SCDigest Editorial Staff
| SCDigest Says:
Goods manufactured in Canada or Mexico, using foreign suppliers, come into the US without duties on the globally sourced components, but a US manufacturer making the same products and using the same suppliers would have to pay duties on the parts or materials, placing it at a cost disadvantage.
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Legislation recently introduced by a New Jersey Congressman, and strongly supported by the National Association of Foreign Trade Zones (NAFTZ), aims to end seemingly illogical rules regarding the importation of component parts and materials for final manufacturing in the US, and could lead to substantial job creation, according to a new study sponsored by NAFTZ.
The issue: currently, products imported from countries with which the US has foreign trade agreements (FTAs), such as Mexico and Canada under NAFTA and a number of other countries under different treaties, can be imported into the US duty free. The goods entering the US can have a defined level of foreign produced components and materials and still meet FTA status for duty free imports.
Many of those US FTA partners allow those components to come into their countries duty free. The US does too, into the many so-called “Foreign Trade Zones,” but only if those goods are exported back out of the US. If they are distributed within the US, duty must be paid on those components.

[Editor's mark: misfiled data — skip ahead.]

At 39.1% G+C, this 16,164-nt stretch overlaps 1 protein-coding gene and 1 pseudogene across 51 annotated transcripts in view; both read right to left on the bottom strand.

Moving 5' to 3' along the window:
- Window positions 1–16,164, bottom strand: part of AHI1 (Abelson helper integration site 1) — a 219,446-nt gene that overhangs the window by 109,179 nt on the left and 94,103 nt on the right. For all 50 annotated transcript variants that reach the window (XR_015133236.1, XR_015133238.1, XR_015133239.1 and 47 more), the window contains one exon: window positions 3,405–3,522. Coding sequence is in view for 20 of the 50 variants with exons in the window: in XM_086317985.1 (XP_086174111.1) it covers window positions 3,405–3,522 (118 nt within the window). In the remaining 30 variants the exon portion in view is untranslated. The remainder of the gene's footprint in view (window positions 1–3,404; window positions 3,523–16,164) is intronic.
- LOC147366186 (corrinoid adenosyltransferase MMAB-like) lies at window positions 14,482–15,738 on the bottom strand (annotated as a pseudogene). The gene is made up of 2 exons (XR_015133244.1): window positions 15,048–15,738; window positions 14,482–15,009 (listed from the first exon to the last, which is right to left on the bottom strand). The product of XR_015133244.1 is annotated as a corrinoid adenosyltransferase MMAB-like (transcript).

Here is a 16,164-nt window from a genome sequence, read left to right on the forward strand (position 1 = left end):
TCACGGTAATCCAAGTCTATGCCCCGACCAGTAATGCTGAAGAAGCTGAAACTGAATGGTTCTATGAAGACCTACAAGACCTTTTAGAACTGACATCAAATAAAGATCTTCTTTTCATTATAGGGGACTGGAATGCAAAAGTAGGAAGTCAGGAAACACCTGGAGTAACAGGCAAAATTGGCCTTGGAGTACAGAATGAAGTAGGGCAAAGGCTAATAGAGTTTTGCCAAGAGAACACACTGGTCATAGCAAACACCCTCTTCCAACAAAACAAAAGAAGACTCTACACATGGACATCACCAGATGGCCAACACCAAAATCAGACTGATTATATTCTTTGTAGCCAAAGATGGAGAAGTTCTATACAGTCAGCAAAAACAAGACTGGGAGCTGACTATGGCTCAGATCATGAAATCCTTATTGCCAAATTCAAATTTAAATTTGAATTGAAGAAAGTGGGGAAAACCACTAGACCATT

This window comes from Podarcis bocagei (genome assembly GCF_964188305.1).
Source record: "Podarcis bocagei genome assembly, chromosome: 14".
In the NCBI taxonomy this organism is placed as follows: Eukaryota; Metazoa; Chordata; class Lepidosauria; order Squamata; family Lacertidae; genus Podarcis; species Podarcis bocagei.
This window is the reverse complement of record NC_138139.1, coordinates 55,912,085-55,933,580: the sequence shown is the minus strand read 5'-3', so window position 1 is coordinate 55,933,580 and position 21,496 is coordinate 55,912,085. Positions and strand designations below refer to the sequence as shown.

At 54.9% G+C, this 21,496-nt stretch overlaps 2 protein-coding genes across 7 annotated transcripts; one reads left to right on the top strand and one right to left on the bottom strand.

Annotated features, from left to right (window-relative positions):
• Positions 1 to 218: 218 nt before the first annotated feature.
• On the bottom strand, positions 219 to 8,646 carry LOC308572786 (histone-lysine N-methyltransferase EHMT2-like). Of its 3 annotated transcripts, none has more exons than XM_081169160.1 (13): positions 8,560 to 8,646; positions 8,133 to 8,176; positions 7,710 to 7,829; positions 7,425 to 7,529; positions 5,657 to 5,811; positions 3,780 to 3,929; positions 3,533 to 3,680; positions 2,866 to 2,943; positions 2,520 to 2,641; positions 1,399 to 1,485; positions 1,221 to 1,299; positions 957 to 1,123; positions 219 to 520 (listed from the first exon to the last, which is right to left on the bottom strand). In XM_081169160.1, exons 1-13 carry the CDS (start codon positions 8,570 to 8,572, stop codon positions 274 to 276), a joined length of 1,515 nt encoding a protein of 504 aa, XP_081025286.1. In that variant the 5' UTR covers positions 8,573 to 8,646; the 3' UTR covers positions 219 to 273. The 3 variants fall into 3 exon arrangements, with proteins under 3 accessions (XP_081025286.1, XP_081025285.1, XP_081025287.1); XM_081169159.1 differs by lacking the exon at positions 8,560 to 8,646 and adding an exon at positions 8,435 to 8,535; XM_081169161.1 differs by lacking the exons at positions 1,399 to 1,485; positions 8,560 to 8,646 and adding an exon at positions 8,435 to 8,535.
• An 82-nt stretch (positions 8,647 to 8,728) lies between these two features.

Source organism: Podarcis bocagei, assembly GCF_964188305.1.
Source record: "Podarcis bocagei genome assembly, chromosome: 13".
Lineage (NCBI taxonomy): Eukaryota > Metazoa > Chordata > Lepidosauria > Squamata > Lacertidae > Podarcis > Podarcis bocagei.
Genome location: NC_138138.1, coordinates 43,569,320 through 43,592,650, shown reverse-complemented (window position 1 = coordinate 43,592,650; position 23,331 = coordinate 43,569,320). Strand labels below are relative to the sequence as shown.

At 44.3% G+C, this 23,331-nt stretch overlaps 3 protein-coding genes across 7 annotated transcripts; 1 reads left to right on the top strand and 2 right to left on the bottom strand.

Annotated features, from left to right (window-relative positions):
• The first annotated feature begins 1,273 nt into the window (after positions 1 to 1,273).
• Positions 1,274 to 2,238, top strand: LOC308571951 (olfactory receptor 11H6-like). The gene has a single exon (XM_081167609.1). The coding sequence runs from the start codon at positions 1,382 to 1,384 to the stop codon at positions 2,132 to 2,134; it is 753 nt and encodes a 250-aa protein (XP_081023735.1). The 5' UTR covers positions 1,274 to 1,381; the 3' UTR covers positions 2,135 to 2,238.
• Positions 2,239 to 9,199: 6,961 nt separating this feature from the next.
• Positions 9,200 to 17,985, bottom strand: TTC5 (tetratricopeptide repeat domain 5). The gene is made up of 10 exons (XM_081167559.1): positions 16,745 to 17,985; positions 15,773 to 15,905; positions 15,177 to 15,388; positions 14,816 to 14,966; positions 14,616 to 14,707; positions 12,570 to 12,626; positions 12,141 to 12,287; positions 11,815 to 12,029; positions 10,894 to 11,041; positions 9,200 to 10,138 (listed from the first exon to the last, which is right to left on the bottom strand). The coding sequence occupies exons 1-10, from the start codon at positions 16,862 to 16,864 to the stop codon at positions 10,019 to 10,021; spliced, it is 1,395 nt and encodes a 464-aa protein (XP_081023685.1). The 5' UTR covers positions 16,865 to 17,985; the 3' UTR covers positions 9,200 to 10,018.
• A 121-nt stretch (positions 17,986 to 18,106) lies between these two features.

The upshot: goods manufactured in Canada or Mexico, using foreign suppliers, come into the US without duties on the globally sourced components, but a US manufacturer making the same products and using the same suppliers would have to pay duties on the parts or materials, placing it at a cost disadvantage.
The issue has been championed by NAFTZ for the past year or so, which it calls the Free Trade Agreement Parity Initiative and says it is “the Association's highest priority legislative objective which aims to level the playing field for the US manufacturing industry and the FTZ community.” It has enlisted support for the idea from some 800 US manufacturers operating in Free Trade Zone areas.
Just recently, Congressman Bill Pascrell, a Democrat from New Jersey, proposed new legislation that he calls the Trade Agreement Parity Bill to address similar concerns.
In a letter to other Congressman, Pascrell observed that “It has become apparent that FTAs, like NAFTA, can unintentionally disadvantage US manufacturers by giving factories in offshore FTA countries better US tariff treatment than we offer our own factories within the US.”
(Manufacturing Article - Continued Below)